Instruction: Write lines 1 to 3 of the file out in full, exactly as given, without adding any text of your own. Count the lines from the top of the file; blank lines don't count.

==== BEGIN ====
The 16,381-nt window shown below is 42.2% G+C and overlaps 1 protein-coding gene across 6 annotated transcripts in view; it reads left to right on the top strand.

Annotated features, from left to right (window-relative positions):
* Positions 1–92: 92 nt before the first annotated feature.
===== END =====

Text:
The 16,381-nt window shown below is 42.2% G+C and overlaps 1 protein-coding gene across 6 annotated transcripts in view; it reads left to right on the top strand.

Annotated features, from left to right (window-relative positions):
* Positions 1–92: 92 nt before the first annotated feature.